Abstract Background Melanoma patients who have detectable serum soluble NKG2D ligands either at the baseline or post-treatment of PD1/PDL1 blockade exhibit poor overall survival. Among families of soluble human NKG2D ligands, the soluble human MHC I chain-related molecule (sMIC) was found to be elevated in melanoma patients and mostly associated with poor response to PD1/PDL1 blockade therapy. Methods In this study, we aim to investigate whether co-targeting tumor-released sMIC enhances the therapeutic outcome of PD1/PDL1 blockade therapy for melanoma. We implanted sMIC-expressing B16F10 melanoma tumors into syngeneic host and evaluated therapeutic efficacy of anti-sMIC antibody and anti-PDL1 antibody combination therapy in comparison with monotherapy. We analyzed associated effector mechanism. We also assessed sMIC/MIC prevalence in metastatic human melanoma tumors. Results We found that the combination therapy of the anti-PDL1 antibody with an antibody targeting sMIC significantly improved animal survival as compared to monotherapies and that the effect of combination therapy depends significantly on NK cells. We show that combination therapy significantly increased IL-2Rα (CD25) on NK cells which sensitizes NK cells to low dose IL-2 for survival. We demonstrate that sMIC negatively reprograms gene expression related to NK cell homeostatic survival and proliferation and that antibody clearing sMIC reverses the effect of sMIC and reprograms NK cell for survival. We further show that sMIC/MIC is abundantly present in metastatic human melanoma tumors. Conclusions Our findings provide a pre-clinical proof-of-concept and a new mechanistic understanding to underscore the significance of antibody targeting sMIC to improve therapeutic efficacy of anti-PD1/PDL1 antibody for MIC/sMIC+ metastatic melanoma patients.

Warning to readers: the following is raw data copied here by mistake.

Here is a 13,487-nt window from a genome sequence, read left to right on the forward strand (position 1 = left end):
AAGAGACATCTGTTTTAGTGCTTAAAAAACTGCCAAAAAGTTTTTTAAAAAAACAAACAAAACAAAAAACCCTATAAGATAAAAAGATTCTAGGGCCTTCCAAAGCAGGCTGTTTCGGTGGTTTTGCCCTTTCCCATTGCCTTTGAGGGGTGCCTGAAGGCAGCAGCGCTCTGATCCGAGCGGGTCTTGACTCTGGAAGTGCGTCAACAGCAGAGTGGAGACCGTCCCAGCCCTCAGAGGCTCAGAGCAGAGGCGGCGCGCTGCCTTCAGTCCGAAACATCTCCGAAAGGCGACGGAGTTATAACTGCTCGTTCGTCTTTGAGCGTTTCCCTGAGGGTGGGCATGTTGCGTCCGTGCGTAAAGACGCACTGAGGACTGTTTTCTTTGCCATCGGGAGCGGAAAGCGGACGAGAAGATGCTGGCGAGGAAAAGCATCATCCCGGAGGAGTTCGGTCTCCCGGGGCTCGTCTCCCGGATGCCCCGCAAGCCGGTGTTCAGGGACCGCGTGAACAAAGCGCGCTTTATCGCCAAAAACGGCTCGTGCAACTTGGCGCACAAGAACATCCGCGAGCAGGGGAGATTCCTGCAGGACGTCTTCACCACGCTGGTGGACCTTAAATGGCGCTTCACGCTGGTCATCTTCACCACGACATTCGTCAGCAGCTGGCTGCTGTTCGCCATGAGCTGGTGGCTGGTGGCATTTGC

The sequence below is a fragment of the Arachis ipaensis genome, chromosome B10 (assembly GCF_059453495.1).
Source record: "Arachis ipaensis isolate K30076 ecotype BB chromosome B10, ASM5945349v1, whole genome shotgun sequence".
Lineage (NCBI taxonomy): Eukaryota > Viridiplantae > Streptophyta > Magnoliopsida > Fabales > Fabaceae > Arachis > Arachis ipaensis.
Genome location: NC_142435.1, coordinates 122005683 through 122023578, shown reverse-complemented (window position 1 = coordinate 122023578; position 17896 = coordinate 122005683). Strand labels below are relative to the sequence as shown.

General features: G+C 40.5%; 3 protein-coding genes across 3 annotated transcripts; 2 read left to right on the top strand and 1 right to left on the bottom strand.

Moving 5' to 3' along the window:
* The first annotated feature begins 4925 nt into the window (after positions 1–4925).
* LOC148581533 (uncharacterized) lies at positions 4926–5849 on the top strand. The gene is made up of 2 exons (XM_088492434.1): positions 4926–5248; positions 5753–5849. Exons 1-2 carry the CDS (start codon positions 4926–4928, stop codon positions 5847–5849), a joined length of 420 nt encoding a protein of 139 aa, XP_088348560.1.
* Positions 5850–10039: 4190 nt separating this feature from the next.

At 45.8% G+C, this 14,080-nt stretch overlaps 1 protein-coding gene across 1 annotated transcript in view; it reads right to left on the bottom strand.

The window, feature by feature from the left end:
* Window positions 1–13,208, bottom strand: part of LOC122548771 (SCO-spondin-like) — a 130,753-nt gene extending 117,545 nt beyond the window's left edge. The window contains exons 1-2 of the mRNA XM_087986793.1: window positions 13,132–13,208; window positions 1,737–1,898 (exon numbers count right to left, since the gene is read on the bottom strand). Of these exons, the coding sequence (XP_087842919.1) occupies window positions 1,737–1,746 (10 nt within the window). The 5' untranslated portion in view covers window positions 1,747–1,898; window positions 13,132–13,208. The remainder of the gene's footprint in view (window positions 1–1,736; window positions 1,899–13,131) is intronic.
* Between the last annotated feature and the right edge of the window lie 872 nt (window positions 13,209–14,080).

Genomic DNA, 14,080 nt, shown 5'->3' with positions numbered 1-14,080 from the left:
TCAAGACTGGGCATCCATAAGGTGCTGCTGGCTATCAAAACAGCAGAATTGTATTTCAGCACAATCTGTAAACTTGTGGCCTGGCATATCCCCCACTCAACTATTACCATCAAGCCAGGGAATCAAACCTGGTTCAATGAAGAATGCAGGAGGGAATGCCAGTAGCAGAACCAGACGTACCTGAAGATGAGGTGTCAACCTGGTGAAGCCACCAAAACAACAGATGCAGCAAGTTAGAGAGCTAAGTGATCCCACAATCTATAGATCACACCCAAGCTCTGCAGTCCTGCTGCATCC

|Date made available||2020|